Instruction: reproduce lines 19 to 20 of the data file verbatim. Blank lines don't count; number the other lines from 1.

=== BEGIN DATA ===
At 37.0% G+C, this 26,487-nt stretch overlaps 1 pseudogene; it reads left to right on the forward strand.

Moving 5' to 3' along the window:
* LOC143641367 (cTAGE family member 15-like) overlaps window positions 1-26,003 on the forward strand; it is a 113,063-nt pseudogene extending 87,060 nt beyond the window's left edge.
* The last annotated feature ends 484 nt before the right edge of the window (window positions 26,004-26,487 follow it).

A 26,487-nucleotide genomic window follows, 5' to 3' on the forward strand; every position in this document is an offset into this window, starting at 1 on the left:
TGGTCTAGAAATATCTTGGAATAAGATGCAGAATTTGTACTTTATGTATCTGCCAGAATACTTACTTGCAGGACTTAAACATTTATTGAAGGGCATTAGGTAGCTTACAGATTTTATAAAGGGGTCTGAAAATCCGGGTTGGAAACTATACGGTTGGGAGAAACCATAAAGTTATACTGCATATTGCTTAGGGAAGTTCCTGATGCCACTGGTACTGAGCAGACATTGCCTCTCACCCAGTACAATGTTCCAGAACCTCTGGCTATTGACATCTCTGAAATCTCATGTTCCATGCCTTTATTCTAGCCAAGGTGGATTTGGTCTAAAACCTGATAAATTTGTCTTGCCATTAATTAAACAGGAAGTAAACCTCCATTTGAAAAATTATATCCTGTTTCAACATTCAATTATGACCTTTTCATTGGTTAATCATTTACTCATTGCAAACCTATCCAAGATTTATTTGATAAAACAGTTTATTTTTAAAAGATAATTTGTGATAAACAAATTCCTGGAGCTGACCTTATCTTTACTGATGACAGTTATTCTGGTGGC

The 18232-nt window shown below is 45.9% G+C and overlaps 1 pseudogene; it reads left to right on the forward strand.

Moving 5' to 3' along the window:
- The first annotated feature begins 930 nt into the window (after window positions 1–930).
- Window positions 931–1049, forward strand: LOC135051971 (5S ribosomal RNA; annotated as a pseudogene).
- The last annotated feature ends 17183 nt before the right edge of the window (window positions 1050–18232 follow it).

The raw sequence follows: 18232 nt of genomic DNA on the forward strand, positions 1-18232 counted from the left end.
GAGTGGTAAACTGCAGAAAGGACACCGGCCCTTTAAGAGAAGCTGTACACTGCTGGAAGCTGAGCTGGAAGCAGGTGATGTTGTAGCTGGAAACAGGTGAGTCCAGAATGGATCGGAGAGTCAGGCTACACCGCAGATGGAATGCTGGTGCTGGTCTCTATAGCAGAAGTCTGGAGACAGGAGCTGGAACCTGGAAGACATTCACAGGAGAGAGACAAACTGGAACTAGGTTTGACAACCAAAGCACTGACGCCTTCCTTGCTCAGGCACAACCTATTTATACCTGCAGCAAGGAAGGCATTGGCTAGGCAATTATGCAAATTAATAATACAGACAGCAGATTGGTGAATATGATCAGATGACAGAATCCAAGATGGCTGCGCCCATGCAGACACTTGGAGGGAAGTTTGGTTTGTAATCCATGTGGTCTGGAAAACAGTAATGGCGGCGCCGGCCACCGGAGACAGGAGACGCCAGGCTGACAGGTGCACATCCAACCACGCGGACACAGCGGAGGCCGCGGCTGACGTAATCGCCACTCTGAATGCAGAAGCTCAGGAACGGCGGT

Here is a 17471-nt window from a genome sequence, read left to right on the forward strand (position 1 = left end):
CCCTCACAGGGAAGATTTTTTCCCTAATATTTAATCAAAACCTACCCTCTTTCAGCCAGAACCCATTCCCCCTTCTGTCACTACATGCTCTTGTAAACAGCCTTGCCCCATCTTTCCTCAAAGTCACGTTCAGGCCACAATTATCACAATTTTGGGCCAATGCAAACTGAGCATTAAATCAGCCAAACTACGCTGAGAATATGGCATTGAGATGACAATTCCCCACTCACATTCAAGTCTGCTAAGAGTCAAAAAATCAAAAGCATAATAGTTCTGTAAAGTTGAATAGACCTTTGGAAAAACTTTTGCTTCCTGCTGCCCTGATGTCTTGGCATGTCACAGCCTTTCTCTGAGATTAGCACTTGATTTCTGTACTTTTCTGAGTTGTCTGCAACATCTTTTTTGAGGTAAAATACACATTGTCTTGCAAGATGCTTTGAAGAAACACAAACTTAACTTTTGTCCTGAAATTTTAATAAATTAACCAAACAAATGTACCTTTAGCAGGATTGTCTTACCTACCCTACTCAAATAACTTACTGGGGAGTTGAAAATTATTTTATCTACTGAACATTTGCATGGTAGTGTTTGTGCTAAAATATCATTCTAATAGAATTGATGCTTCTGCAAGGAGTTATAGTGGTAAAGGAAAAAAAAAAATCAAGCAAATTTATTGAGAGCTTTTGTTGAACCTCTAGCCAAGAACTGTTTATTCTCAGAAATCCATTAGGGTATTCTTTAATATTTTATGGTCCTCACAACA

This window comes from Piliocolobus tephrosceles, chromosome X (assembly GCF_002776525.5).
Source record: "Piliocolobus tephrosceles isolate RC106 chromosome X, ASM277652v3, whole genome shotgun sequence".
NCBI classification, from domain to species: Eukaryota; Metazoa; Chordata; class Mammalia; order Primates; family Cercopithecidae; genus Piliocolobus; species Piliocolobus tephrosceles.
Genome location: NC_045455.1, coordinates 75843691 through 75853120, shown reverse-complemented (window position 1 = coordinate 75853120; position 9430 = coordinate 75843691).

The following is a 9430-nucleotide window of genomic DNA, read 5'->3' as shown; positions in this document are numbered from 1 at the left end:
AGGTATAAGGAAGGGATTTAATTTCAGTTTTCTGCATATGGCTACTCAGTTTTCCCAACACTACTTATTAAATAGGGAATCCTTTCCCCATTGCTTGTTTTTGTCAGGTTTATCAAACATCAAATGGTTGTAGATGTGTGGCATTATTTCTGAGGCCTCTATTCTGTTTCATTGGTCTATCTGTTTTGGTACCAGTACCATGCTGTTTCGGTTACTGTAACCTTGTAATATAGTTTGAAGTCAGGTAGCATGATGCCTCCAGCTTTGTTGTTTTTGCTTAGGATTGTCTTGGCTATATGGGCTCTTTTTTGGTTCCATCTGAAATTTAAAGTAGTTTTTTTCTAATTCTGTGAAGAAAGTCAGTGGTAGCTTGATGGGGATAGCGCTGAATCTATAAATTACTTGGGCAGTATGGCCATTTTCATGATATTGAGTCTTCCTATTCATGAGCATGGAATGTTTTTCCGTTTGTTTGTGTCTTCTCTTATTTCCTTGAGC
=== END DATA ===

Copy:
Genome location: NC_045455.1, coordinates 75843691 through 75853120, shown reverse-complemented (window position 1 = coordinate 75853120; position 9430 = coordinate 75843691).

The following is a 9430-nucleotide window of genomic DNA, read 5'->3' as shown; positions in this document are numbered from 1 at the left end: